VENICE, Italy — Venezuelan President Hugo Chavez received a movie star welcome Monday at the Venice Film Festival, where he walked the red carpet with director Oliver Stone for the premiere of the documentary "South of the Border."
Hundreds of admirers, some chanting "president, president," gathered outside of the Casino for the leader's arrival. A few held up Venezuelan flags and a banner in Spanish that read "Welcome, president."
Chavez threw a flower into the crowd and touched his heart, and at one point took a photographer's camera to snap a picture himself. Security outside the Casino was tightened in advance of his arrival, with military police checking bags.
Chavez praised Stone's work for depicting what he said were improvements made across Latin America.
"Rebirth is happening in Latin America, and Stone went to look for it and he found it," Chavez told reporters. "With his cameras and his genius, he's captured a good part of that rebirth."
Stone says "South of the Border" is meant to illustrate "the sweeping changes" in South America in recent years as a direct counterpoint to what he sees as Chavez's depiction as a dictator by U.S. and European media.
Stone spent extensive time with Chavez for the 75-minute documentary, which is premiering at the Venice Film Festival on Monday, and also interviewed the leaders of Argentina, Brazil, Ecuador, Bolivia, Cuba and Paraguay, whom Stone said "are on the same page" as Chavez.
"He's a guy you should meet and get to know. ... He's the star of the movie," Stone said in an interview before the premiere.
Stone said he wanted to illustrate changes that put in power in many South American countries leaders who represent the majority of their populations, a movement exemplified by Chavez. He cited Bolivian President Evo Morales, the first Indian to be elected president, and Brazil's Luiz Inacio Lula da Silva, a well-known trade unionist.
"If you look now, there are seven presidents, eight countries with Chile, that are really moving away from the Washington consensus control," Stone said. "But in America, they don't get that story."
Stone was invited to Venezuela to meet Chavez for the first time during the Venezuelan leader's aborted rescue mission of Colombian hostages held by FARC rebels. Stone said the Chavez he met was different than some U.S. media depictions.
He returned in January to interview Chavez, and continued on to four other countries to interview Chavez's allies, with Cuban and Ecuadorean leaders joining him in Paraguay.
Stone is best known for his dramas, but he also has made four documentaries, including "Comandante," the 2003 documentary based on a meeting with Cuban leader Fidel Castro, which the director says in many ways led him to Chavez.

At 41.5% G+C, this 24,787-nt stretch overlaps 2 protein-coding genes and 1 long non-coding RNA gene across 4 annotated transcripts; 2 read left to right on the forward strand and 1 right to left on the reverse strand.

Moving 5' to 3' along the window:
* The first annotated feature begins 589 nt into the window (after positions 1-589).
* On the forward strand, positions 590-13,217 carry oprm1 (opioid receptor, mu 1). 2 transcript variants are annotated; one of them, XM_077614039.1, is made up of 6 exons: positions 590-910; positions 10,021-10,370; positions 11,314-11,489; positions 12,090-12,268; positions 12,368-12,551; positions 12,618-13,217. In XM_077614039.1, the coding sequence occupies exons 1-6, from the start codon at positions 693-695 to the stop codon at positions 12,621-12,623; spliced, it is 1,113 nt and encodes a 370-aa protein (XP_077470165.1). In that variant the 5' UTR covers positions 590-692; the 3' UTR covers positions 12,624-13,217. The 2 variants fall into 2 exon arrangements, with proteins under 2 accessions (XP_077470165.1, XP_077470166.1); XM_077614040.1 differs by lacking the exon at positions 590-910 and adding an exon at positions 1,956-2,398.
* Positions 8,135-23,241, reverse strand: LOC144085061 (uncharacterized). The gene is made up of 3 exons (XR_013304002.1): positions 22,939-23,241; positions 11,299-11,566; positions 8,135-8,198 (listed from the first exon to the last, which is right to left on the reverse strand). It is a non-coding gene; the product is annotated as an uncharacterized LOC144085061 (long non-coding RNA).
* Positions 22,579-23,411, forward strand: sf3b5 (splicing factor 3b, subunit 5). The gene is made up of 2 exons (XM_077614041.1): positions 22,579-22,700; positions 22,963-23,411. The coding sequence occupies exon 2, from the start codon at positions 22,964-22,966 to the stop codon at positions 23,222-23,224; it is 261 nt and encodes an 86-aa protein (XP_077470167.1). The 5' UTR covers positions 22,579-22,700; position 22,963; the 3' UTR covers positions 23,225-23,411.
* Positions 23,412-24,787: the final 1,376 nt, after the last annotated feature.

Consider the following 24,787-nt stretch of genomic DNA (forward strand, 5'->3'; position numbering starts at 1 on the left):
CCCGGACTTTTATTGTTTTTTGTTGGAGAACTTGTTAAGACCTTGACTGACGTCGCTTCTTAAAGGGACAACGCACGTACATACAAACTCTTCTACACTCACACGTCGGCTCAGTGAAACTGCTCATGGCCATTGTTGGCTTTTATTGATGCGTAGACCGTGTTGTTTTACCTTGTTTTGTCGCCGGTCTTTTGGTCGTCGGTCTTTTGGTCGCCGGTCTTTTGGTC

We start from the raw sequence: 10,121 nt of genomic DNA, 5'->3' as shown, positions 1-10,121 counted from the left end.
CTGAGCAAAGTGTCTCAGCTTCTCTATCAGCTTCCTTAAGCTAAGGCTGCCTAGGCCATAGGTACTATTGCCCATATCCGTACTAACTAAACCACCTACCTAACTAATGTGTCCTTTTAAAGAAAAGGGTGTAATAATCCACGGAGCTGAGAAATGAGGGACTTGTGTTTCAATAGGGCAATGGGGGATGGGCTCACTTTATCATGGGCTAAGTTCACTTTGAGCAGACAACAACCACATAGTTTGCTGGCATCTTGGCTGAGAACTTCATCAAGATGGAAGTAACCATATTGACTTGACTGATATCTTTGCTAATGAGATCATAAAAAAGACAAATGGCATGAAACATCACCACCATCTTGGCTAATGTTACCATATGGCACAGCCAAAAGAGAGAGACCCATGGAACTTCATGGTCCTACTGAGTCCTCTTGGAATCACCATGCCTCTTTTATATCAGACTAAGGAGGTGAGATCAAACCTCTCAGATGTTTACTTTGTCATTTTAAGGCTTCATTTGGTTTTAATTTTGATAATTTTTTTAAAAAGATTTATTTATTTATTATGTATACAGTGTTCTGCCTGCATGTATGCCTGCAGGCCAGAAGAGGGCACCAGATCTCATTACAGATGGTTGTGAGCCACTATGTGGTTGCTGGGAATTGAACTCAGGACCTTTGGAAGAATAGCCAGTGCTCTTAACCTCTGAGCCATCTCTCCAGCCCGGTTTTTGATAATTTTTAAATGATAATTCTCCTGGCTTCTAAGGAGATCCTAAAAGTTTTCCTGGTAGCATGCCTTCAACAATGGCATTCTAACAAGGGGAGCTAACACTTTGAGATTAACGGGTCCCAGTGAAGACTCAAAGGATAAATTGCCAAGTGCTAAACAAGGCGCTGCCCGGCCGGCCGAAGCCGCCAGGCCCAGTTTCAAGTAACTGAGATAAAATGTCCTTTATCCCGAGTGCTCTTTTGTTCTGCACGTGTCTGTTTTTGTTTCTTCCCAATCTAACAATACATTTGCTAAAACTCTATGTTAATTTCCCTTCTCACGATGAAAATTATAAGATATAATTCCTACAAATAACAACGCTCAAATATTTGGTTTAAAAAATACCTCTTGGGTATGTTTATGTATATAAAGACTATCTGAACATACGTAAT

"I used the real man," Stone said. "I hope you realize how dynamic he is in the movie. What I like about the film is you see how sincere he is on camera. You don't see a guy who is a phony. He's not a dictator."
Stone had said he spent "several hours here and there" with Chavez. The movie shows him at Chavez's enormous desk and visiting the president's childhood home, where he rides into the frame on a child's bicycle, which breaks under his weight. He immediately offers to pay for it. Footage also shows Chavez driving his own vehicle and stopping to greet supporters.
Stone said he didn't see it necessary to present the opposition's case in his film.
"A dark side? There's a dark side to everything. Why do you seek out the dark side when the guy is doing good things?" Stone asked. "He is a democrat and there is opposition to him, and he's not perfect. But he is doing tremendous things for Venezuela and the region."
Chavez's critics accuse him of growing increasingly authoritarian while sidelining key opponents and trying to clamp down on the private media.
Opponents also say Chavez's international crusade against U.S. influence is misguided, and accuse him of ignoring problems at home ranging from rampant crime to corruption.
Stone concedes that Chavez "says things unnecessary to provoke. I think he doesn't have to do that." But he said his opinion of Chavez only improved during the making of the documentary.
"People forget that he cut the poverty rate by one half," Stone said. "People in Venezuela are getting an education, they are getting health care and welfare. He actually delivered on what he said he would."
The movie's screenwriter is Tariq Ali, the British-Pakistani historian who most recently wrote "Pirates of the Caribbean: Axis of Hope," and it was produced by Fernando Sulichin. Stone also was advised by economist Mark Weisbrot of the Center for Economic and Policy Research.
"South of the Border" is showing out of competition at the Venice Film Festival, which ends Saturday with the awarding of the Golden Lion.
Associated Press writer Fabiola Sanchez in Caracas contributed to this report.